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Political Women (Hardback)

Fifteen Campaigns that Shaped Twenty-First-Century Britain

P&S History > Social Science & Culture > Politics Women of History

By Maggie Andrews
Imprint: Pen & Sword History
Pages: 208
Illustrations: 30 black and white illustrations
ISBN: 9781399012348
Published: 27th February 2024

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The lives of women changed immeasurably during the twentieth century, not just because of technological and economic advances, but as a result of a multiplicity of small and large, local, national and international political campaigns by women. The activities of the Edwardian suffrage campaigns are the most well-known example of this, but in less well-known, political struggles women fought with equal tenacity, sacrifice, and inventiveness, to demand, for example, equal pay, analgesics for women and childbirth, an end to virginity testing at airports or wages for housework. This book focuses on 15 such campaigns and the thousands of women who sought to influence decision making, exercise and challenge power in the twentieth century. These political activities were sometimes small-scale and short-lived or seemingly unsuccessful but together they helped to bring about immeasurable changes in women’s lives during the twentieth century.

With limited financial resources and hefty domestic responsibilities, women have often chosen to pick their political battles very carefully. Some fought for workers’ rights or the right to education, some prioritised stopping male violence on the streets, in the home or between nations, others like Radcliffe Hall campaigned so women could define their own sexuality. Women organised self-help childcare, rape crisis centres and peace camps. They set up birth control clinics and women’s refuges. Ordinary women took on exploitive landlords, immigration officers, international companies, local councils, the media and successive governments.

A few of the hundreds of thousands of these political women, like Maggie Wintringham and Nancy Astor, were MPs; others became local councillors. However, women’s access to traditional areas of political power was limited, even when Britain had its first woman prime minister in 1979, she was one of only 19 women MPs in parliament. Consequently, women sought other spheres of activity through which to fight for change, using all the resources and imagination at their disposal to challenge injustice and abuse. They employed deeds and words, petitions and protests, legal and illegal devices, peaceful and violent strategies to further their political aims. Their motivations and contributions were varied, many made sacrifices to be involved in political battles, but this book seeks to celebrate some of these unsung heroines who tried to make a difference.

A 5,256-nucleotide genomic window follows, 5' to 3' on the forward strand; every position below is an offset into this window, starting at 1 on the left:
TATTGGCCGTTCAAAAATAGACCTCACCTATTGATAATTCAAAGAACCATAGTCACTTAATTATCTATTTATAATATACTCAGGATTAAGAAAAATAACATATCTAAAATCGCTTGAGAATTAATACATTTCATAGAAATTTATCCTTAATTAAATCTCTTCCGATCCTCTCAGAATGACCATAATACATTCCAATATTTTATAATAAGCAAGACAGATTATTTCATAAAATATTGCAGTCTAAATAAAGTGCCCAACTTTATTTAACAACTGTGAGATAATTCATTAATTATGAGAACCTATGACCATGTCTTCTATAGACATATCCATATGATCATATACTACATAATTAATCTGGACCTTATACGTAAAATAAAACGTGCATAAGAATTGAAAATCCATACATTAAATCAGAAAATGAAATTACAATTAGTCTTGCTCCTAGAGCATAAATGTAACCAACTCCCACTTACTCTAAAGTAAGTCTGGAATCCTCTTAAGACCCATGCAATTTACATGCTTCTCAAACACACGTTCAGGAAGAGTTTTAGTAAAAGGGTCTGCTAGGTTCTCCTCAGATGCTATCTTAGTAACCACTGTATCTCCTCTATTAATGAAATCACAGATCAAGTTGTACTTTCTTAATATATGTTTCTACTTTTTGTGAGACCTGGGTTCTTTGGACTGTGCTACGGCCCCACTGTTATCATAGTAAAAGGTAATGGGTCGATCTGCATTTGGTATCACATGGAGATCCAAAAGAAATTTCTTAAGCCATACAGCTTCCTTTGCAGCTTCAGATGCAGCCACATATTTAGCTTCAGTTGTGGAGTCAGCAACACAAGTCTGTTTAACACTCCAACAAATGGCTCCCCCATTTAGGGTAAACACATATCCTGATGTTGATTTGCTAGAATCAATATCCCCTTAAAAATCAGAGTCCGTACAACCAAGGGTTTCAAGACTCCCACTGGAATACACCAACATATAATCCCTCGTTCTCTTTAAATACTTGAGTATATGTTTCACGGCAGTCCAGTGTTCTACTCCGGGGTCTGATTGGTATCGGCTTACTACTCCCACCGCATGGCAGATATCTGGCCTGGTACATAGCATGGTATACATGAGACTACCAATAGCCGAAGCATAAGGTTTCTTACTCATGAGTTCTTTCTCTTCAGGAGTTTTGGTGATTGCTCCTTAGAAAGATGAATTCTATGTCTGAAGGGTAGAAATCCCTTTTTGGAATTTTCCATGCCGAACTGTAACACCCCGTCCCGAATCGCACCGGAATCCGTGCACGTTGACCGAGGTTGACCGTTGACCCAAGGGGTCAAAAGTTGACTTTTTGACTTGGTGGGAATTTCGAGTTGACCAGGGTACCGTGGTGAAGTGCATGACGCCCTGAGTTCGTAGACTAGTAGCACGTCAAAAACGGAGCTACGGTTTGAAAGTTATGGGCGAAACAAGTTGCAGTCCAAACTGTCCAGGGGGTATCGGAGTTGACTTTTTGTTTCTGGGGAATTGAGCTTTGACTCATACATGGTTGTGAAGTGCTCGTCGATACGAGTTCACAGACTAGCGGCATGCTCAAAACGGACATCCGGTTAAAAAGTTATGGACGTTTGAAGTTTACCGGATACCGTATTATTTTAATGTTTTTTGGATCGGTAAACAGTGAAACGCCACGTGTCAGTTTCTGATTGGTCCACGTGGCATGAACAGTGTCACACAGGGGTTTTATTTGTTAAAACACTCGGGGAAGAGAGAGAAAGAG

Just because women have been formally excluded from politics for much of recorded history does not mean they have not been political actors. Even when disenfranchised and denied equal rights, women have fought for causes important to women and all people. Political Women by historian Professor Maggie Andrews (2024, Pen & Sword History) demonstrates this by exploring fifteen campaigns led by British women during the twentieth century that shaped the current century.

Read the full review here/

Victoria Martínez

About Maggie Andrews

Maggie Andrews is Emeritus Professor of Cultural History at the University of Worcester. She has published several books on areas of twentieth-century women’s social and cultural history, including Women and Evacuation in the Second World War: Femininity, Domesticity and Motherhood (Bloomsbury 2019) and with Janis Lomas, A History of Women in 100 Objects (History Press 2018).
She is a long-term member and former chair of the Women’s History Network. Maggie has undertaken a range of media work; she was an AHRC-funded adviser to the BBC in the West Midlands on the World War One at Home Project and the historical consultant for the Radio 4 Drama Home Front.
After more than 30 years of teaching in higher, further and adult education, she now spends her time on researching, writing and enjoying the company of family and dogs in Sussex.

Lady Nancy Astor sworn-in as 1st female member of British Parliament

1st December 1919

Lady Nancy Astor sworn-in as 1st female member of British Parliament


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